The Mission of the organization is
In rendering our medical and social services we believe that God is our source;
Encourage staff to function within organizational value system of Honour, Integrity, Compassion, Belief, Respect, Transparency, Co-responsibility, Trust and Loyalty;
Operate an Intermediate Care Facility that provides holistic interventions, integrated support and relief; rendering Palliative-, Post-Acute- and Rehabilitation care to adults, children and their families/caregivers;
Provide Home Community Based Care Services that supports primary health care by visiting community members in their own homes to do Household Health Screenings; and to promote Comprehensive Health, Wellness and Self-Management;
Operate a Child and Youth Care Residential Centre with residential-, therapeutic- and development interventions; to care for and empower vulnerable children and their families/caregivers;
Develop local and International partnerships to ensure Sustainability, this includes an active internal and external Fundraising- and Liaison strategy.
Honour, Integrity, Compassion, Respect, Transparency, Co-responsibility, Belief, Loyalty, Trust
The Children’s Home has been a well-known beacon in the community of George and over the years has played an important role in hundreds of children’s lives. The task of educating, stimulating and developing traumatized children has always been a challenging albeit very rewarding endeavor; and this has proven to be the life-line and example for the rest of the organization and the communities involved with the children’s home.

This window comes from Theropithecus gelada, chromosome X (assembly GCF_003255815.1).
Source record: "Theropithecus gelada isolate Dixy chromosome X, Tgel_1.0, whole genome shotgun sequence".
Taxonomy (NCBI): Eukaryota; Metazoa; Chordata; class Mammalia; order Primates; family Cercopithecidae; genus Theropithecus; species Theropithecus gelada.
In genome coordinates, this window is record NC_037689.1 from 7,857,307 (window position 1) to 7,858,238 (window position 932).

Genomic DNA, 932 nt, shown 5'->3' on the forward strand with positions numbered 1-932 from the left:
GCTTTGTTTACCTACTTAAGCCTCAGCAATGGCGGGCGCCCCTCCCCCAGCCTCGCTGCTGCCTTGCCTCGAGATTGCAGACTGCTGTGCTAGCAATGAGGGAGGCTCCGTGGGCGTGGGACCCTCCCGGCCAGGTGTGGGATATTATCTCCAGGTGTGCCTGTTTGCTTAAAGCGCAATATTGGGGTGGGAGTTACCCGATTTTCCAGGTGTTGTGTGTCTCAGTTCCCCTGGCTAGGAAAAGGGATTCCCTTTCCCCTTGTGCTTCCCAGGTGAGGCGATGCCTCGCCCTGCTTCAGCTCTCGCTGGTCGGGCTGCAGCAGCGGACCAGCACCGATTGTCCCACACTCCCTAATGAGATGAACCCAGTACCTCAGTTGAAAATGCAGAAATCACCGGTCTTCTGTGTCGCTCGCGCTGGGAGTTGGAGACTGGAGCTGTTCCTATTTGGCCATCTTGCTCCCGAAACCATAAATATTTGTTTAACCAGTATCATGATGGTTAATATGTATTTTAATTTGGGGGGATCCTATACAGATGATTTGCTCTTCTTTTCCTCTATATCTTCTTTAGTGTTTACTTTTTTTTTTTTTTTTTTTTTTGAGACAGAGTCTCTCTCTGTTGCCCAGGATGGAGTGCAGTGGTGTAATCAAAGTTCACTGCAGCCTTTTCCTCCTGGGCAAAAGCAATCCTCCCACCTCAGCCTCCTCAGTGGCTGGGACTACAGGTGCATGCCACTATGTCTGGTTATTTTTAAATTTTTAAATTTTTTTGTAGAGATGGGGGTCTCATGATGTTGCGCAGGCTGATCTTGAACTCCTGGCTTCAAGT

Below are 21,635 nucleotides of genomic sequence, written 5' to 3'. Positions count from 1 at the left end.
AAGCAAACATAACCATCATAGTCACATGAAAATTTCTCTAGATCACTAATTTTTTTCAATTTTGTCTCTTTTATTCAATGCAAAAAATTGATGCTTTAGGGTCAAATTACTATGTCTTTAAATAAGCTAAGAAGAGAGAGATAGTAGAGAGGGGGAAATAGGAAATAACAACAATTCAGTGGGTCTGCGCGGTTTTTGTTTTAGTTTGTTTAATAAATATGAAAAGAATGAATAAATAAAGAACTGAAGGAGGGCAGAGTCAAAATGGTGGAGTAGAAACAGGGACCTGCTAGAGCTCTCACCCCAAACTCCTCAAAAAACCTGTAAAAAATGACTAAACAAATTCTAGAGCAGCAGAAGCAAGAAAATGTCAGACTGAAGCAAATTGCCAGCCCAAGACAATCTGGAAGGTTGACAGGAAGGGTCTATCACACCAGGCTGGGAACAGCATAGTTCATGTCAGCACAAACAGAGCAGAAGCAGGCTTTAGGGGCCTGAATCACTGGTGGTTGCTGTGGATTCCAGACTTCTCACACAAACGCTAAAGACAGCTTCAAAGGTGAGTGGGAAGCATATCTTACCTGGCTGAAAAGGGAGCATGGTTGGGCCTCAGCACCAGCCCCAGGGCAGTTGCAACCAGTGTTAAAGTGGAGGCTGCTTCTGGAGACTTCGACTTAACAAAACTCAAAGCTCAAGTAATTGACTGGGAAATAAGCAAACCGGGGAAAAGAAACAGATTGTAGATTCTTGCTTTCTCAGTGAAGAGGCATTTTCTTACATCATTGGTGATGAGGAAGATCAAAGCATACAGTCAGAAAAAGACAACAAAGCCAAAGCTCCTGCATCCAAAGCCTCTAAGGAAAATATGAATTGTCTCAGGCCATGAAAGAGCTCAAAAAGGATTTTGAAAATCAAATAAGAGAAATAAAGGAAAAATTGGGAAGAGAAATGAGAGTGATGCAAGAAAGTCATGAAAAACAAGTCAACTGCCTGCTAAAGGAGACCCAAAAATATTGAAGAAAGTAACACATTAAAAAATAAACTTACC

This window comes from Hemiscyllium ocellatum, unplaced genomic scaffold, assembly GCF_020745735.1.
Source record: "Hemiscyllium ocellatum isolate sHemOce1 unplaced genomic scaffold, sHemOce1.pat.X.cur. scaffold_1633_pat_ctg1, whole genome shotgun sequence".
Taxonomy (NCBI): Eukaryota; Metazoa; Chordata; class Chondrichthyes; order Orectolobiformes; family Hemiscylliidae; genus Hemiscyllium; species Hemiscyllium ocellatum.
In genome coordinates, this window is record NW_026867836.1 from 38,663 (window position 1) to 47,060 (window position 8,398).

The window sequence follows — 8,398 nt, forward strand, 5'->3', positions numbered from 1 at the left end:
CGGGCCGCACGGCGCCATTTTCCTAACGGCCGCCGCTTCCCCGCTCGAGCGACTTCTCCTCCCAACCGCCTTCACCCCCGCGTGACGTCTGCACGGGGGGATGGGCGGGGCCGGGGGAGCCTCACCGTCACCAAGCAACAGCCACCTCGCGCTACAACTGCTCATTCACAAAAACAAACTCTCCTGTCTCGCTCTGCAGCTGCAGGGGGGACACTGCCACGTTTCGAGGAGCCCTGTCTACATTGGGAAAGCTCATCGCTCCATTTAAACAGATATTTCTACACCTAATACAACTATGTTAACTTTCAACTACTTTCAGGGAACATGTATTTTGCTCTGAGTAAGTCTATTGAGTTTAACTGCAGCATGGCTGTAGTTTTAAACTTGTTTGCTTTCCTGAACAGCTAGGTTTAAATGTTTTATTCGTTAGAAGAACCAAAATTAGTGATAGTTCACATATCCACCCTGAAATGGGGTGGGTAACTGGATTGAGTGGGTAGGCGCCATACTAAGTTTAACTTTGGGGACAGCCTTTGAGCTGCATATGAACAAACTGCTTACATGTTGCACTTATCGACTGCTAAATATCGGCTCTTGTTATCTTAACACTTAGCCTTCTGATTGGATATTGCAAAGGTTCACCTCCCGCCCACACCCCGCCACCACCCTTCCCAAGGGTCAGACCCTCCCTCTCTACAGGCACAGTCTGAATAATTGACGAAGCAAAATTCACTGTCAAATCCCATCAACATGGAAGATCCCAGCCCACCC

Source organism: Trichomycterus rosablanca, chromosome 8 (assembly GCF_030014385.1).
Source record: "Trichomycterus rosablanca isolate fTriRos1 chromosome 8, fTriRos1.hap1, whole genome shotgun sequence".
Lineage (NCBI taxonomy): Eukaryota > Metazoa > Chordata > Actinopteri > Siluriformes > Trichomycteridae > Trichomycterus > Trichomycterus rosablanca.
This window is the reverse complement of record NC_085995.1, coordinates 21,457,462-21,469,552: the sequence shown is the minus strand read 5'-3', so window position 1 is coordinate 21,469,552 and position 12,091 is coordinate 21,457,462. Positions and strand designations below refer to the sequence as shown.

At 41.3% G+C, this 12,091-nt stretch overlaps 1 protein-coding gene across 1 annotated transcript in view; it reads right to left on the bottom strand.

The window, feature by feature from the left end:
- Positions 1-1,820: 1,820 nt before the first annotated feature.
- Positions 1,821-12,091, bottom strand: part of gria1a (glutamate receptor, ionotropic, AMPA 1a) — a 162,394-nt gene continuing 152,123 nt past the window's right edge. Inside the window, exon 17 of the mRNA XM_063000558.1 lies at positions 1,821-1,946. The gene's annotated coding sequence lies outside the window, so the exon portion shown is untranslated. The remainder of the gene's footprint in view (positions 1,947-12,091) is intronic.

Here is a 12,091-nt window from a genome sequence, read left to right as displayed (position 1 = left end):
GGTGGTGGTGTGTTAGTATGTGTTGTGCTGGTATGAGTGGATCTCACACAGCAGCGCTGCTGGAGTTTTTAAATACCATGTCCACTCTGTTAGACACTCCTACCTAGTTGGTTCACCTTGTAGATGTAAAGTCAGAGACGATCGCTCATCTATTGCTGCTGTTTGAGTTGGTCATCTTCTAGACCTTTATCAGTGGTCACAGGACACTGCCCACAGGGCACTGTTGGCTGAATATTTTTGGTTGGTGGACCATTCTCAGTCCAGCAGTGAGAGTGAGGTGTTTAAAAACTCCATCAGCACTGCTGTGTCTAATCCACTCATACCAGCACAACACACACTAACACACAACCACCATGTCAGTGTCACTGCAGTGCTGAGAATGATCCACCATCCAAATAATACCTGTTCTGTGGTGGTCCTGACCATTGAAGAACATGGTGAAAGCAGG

The broad history of the Children’s Home can be illustrated by the following time-line:11 March 1929 – Pallottini Sisters (nuns) open St Mary’s school for 35 children May 1929 – The sisters take in 3 orphans and thus the Children’s Home begins to operate Oct 1929 – The sisters now have 35 Orphans and Vulnerable children in their care – The school is still going – The children’s home is self-sufficient with everyone contributing in some way – The children’s home is known as St Mary’s Children’s Home 29 May 1934 – Children’s home is formally recognized by government 1935 – 84 children in the home 10 Nov 1943 – A creche is opened for the pre-school children and they start with 50 attendees 1945 – 120 children in the home (80 girls and 50 boys) – Permanent staff members are appointed – New house is built for the boys and they move in in 1947 – Children were developed to have a sense of individuality with-in the home 1965 – Sr Kaspara is appointed as new principal; she was a trained social worker – New house is built for the girls – Numbers are decreased to 40 boys and 40 girls; to ensure better quality of care – The children’s home is now funded by the government 31 May 1966 – Youngest child ever admitted to the children’s home; a premature 3 day-old 1976 – Number of children again decreased to 40; they share a house divided in 2 sides 1994 – Children’s home now registered for 45 children 2001 – The children’s home is taken over by Cs Medical and Relief Services (CMSR) – The children’s home is thus part of the NPO/Section 21 company as present – The Sisters have grown too old to manage the home and are all retired – A Multi-disciplinary team now carries on the good work 2009 – The Children’s Home celebrates their 80th Birthday – Family House 1 completed and occupied. 2011 – Family House 2 completed and occupied. 2014 – The Children’s Home celebrates their 85th Birthday 2016 – Family House 3 renovated and named 2017 – Child and Youth Care Centre is registered for 38 Children occupying 2 Family Homes 2018 – Complete change in structure after intense Sustainability/Strategic Planning; x2 Live-in Child and Youth Care Workers assisted by x2 Child and Youth Care Assistants – Child and Youth Care Centre is registered for 24 Children occupying 2 Family Homes (Girls – House of Grace and Boys – House of Mercy)